Edmond Ebrahimi

Apr. 16

Did you know that one of the Assyrian Cultural Foundation’s Board Members, Edmond Ebrahimi, is also one of the Foundation’s music teachers?  He became a Board Member in 2014, but in 2019, he also began teaching group guitar classes to kids on Wednesday nights.  The classes proved to be popular and always had a large turnout.  Unfortunately, they were temporarily cancelled last spring due to COVID-19, but once the pandemic situation improves, Edmond plans to teach guitar lessons at ACF again.


Born in the city of Urmia, Iran, Edmond has always loved music.  Since both his father and grandfather used to enjoy singing, and his cousin, Albert Babagahsheh, became an opera singer in Tehran, Edmond believes that a love for music runs in the family.  However, after Iran’s Islamic Revolution of 1979, many forms of music were banned or discouraged, making it difficult to learn music there.  Nevertheless, that did not stop Edmond from pursuing it.


In 1991, after high school and military service, Edmond attended a music school in Urmia where he learned how to play the guitar, specifically in the pop music style.  Then, from 1993 to 1995, he attended a different school and focused on classical guitar.  After that, he established an Assyrian band called Edsin with three friends in 1995.  Edmond played the guitar, sang, and wrote the lyrics for the band, while his friend, Sam Madoo, composed and arranged the music.  The band performed at different graduation parties and had its first pop music concert in Urmia in 1997.  In addition to performing with his band, from 1996 to 2000, Edmond also taught guitar lessons to adults.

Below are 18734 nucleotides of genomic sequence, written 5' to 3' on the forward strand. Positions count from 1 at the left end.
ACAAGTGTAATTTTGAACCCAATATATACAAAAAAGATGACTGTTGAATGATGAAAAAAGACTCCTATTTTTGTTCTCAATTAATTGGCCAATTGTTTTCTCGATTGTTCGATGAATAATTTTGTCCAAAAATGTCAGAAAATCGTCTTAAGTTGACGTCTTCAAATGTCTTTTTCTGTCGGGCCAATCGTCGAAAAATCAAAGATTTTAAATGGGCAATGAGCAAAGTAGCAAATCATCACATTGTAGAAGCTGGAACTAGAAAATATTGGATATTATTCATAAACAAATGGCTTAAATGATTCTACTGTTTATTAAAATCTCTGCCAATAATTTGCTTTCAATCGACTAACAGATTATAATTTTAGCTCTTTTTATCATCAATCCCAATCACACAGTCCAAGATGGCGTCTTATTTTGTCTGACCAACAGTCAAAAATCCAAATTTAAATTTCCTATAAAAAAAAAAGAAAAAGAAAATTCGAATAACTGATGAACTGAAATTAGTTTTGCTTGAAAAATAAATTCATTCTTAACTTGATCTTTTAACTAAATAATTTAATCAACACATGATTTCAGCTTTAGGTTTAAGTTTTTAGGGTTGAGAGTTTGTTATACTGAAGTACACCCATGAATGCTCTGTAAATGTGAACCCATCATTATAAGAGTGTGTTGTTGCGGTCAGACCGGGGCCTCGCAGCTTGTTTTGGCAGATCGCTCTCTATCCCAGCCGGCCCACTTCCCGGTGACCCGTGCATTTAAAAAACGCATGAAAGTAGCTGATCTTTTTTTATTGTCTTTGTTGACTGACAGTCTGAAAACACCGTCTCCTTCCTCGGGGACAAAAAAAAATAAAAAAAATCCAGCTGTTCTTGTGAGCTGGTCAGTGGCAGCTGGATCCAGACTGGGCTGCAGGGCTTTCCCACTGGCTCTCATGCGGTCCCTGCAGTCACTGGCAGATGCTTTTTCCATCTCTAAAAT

Edmond left Iran in 2001, stayed in Austria for five months, and then came to the United States.  During his brief stay in Austria, he continued to play music and performed at a Persian restaurant there every Friday night.  Once he arrived in the United States, he started playing guitar and singing for his church, which is something that he also did back in Iran.  Today, Edmond works on making Assyrian music videos during his spare time.  You can watch his video, Kha Khooba, on YouTube.  He hopes to continue making more music videos in the future.